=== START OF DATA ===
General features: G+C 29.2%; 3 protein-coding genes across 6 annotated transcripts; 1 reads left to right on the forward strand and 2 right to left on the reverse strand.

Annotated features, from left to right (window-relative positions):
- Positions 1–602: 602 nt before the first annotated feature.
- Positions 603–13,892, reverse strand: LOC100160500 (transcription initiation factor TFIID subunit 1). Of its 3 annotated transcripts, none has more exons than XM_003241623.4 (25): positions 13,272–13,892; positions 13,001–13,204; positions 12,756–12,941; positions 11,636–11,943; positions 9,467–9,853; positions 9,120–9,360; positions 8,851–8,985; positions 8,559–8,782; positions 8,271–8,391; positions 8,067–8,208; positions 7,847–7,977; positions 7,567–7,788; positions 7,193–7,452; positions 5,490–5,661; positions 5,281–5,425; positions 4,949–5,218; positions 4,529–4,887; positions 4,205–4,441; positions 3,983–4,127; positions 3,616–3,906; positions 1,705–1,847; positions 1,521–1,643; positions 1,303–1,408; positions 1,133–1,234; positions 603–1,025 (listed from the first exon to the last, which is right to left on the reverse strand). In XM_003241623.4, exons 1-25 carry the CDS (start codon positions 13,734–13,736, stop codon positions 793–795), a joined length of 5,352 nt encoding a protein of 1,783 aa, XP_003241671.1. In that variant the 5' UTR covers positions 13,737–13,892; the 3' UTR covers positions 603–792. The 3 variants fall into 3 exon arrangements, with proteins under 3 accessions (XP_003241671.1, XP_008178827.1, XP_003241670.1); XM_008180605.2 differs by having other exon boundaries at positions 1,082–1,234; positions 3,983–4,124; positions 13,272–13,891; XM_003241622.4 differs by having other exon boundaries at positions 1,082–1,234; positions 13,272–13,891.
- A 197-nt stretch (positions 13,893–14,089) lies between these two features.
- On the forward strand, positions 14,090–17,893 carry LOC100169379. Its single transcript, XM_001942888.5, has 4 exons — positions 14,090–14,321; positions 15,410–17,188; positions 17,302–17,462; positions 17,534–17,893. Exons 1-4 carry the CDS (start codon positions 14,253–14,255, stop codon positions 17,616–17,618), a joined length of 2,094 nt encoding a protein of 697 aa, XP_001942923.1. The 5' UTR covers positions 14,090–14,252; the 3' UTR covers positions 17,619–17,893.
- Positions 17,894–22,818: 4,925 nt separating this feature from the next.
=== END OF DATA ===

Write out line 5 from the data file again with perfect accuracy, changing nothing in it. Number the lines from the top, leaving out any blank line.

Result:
- A 197-nt stretch (positions 13,893–14,089) lies between these two features.